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It is more probable therefore that the family came , as Mr . Wood says , from
Milton near Halton and Thame in Oxfordshire : where it florished several years ,
till at last the estate was sequester ' d , one of the family having taken the
... and delighted with the fine paintings , and sculptures , and other rarities and
antiquities of the city , as well as with the conversation of several learned and
ingenious men , and particularly of Lucas Holstenius , keeper of the Vatican
... and commended Milton ' s wit and manner of writing in the presence of several
persons , and that Salmasius was very angry , and very busy in preparing his
answer , wherein he abused Milton as if he had been one of the vileft catamites in
And his enemies triumphed in his blindness , and imputed it as a judge ment
upon him for writing against the King : but his fight had been decaying several
years before , thro ' his close application to study , and the frequent headakes to
The first hint of Paradise Lost is said to have been taken from an Italian tragedy ;
and it is certain , that he first designed it a tragedy himself , and there are several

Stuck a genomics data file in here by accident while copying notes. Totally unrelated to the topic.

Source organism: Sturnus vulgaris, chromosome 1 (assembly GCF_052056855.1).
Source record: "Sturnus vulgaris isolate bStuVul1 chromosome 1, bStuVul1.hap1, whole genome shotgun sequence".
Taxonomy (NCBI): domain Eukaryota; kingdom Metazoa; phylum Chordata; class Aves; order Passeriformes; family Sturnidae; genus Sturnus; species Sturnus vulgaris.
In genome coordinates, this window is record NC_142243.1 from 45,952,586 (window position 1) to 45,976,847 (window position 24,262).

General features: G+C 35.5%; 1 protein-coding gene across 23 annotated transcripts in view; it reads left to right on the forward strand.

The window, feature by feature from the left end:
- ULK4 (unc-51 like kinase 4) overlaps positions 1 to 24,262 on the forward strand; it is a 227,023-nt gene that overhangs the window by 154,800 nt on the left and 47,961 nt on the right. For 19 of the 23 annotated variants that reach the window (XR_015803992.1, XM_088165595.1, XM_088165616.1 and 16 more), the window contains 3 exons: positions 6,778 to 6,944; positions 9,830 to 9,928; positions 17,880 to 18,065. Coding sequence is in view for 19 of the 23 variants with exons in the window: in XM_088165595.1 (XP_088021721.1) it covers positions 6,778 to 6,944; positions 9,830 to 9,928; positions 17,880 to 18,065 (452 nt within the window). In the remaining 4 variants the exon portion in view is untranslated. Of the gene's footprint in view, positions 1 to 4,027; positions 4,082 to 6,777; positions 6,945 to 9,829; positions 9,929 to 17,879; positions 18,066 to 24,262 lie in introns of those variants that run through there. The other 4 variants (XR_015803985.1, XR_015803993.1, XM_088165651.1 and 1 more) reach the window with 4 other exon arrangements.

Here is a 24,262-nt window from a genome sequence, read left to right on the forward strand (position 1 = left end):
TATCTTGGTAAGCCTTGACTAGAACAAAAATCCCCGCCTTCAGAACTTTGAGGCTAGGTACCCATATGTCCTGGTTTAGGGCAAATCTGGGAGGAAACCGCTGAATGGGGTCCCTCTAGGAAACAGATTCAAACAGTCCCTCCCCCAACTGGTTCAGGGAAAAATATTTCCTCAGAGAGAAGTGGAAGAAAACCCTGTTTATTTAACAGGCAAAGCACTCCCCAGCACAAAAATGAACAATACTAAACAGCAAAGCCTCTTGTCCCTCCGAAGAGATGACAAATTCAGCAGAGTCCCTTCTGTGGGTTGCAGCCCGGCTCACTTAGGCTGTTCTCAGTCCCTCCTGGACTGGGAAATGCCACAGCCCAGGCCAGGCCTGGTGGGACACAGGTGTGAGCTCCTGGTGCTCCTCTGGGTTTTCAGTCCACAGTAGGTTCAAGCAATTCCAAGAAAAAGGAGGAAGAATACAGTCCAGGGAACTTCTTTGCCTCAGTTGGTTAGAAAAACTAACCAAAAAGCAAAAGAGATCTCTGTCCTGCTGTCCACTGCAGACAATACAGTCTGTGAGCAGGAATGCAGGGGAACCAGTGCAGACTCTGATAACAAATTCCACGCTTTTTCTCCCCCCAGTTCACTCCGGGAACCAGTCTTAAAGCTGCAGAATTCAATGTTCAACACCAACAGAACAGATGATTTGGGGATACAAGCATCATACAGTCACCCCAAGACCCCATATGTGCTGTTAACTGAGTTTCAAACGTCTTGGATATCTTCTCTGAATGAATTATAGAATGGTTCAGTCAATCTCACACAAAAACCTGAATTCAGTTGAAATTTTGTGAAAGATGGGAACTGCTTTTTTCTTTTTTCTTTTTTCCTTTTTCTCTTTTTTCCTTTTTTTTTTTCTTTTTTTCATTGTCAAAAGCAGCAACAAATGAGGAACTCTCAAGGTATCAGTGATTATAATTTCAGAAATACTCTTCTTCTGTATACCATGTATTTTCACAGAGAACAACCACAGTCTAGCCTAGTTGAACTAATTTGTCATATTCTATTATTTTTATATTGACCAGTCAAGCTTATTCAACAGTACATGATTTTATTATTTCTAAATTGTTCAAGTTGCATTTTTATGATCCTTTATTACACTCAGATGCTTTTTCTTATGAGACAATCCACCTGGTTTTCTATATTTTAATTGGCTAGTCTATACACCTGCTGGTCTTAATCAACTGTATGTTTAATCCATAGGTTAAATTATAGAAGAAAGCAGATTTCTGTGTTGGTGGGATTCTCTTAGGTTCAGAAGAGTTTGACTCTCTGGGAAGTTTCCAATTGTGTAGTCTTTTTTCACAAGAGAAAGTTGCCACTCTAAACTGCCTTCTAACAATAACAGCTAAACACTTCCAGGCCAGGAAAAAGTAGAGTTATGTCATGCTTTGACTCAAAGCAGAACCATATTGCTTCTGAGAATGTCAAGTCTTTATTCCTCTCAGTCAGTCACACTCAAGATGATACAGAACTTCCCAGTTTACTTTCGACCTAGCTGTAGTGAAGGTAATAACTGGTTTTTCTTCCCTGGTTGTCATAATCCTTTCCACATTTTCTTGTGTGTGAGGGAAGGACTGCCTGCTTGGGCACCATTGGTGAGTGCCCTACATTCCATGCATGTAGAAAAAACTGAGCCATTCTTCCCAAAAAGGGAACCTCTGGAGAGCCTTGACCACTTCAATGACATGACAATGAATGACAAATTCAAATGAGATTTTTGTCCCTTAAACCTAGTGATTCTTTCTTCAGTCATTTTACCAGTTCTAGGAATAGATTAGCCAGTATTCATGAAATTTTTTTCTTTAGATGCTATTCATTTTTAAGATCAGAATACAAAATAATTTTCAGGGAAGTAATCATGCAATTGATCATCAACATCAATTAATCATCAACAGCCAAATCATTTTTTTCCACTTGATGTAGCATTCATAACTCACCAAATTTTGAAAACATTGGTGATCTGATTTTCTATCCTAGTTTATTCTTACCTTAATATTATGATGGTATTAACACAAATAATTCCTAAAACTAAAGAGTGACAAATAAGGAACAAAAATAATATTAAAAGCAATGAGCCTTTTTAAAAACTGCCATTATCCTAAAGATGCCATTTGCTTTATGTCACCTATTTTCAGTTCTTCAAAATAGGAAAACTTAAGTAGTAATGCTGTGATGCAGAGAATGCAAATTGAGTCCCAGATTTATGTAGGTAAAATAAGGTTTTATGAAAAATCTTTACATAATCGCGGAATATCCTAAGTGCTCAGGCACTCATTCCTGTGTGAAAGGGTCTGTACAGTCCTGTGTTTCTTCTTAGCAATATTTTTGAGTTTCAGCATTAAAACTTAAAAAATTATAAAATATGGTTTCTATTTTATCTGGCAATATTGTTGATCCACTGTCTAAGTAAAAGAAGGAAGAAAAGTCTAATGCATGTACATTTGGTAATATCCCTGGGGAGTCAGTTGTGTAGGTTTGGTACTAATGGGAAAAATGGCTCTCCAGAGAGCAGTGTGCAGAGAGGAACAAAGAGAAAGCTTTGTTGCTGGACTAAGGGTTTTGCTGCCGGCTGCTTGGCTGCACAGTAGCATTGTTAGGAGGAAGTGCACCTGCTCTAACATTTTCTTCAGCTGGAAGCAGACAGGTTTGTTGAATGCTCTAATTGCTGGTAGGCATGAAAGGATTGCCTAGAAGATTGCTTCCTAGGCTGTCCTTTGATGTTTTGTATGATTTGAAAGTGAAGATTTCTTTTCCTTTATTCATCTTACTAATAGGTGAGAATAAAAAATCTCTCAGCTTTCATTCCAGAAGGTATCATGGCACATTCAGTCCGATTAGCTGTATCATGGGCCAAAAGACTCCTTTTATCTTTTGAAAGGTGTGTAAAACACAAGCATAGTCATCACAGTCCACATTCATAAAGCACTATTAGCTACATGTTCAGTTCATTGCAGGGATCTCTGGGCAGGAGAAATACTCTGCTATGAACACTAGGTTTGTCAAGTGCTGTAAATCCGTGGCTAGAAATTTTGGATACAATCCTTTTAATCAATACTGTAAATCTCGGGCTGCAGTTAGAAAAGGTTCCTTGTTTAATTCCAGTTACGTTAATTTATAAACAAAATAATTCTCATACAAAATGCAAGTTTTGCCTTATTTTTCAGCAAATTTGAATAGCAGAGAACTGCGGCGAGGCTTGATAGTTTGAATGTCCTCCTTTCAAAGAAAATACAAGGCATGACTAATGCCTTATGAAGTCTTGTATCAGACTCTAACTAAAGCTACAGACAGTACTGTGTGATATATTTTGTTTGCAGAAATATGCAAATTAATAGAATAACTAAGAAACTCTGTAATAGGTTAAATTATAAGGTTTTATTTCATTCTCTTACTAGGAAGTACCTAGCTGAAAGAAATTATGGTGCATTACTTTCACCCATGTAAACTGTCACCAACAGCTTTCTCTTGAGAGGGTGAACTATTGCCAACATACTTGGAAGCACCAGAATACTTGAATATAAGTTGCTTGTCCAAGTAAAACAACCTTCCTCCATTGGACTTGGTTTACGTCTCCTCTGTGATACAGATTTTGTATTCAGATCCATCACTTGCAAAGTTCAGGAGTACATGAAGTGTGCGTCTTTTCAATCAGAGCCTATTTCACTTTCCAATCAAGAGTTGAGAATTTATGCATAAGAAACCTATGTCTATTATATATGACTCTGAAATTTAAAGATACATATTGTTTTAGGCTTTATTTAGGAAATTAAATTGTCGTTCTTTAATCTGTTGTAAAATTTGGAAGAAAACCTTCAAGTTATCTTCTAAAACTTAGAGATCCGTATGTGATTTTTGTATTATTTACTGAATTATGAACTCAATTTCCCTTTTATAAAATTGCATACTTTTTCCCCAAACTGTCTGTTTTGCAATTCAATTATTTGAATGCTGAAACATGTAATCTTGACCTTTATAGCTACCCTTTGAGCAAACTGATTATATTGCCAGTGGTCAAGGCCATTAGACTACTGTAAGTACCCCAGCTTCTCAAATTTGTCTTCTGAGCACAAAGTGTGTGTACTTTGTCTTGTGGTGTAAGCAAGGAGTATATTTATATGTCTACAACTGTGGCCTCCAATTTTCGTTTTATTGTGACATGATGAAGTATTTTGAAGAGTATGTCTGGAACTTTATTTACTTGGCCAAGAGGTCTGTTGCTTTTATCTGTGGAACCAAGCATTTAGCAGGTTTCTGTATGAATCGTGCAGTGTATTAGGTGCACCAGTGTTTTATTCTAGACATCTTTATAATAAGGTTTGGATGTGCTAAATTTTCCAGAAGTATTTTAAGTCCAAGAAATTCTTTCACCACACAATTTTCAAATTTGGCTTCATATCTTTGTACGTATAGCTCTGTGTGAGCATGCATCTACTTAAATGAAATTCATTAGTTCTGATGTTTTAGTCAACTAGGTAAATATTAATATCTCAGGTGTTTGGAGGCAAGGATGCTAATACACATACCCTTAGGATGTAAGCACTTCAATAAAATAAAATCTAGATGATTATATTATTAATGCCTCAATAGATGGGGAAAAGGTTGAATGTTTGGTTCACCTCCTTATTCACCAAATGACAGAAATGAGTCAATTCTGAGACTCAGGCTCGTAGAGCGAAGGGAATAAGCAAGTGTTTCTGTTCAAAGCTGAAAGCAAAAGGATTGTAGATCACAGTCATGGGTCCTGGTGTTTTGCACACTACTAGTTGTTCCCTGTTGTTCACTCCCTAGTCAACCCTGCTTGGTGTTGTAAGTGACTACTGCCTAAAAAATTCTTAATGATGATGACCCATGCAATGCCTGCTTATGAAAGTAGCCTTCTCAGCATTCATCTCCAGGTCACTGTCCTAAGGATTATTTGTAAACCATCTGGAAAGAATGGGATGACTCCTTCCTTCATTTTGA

plans of it in the form of a tragedy still to be seen in the author ' s own manuscript
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Chronicles the rise and fall of Man in the Garden of Eden. Begins with the crowning of the Son of God, moves to Lucifer's rebellion and fall, the beginning of the Earth, the birth of Adam and Eve, and how they fell prey to Satan's fraud.
Written in 10 syllable per line prose, which must have been very difficult. Milton was blind, which makes the accomplishment even more amazing. Parts of the book were wonderfully written (the battles with Satan, Eden, the creation of the Earth, the coming events as Adam and Eve are escorted from Eden by Archangel Michael), but others are difficult with many references to Greek characters. I'm sure Milton was brilliant, but those parts don't add much for me and make it seem as though he's being pretentious. I also disliked the way all the characters addressed each other: "Lo, great angel from Heaven, graceful and true of spirit." The pictures of the story in the book, while they received vast praise in the preface, were forgettable.
Still, I can't get away from the amazing work that Milton put here. My only real compliant was the blatant sexism that Adam had for Eve, assuming she was always inferior to him. That is no longer the way of the world, and I doubt Adam would have treated Eve thusly. Sin, Death. Satan, Michael and Raphael were my favorite characters, all providing memorable lines.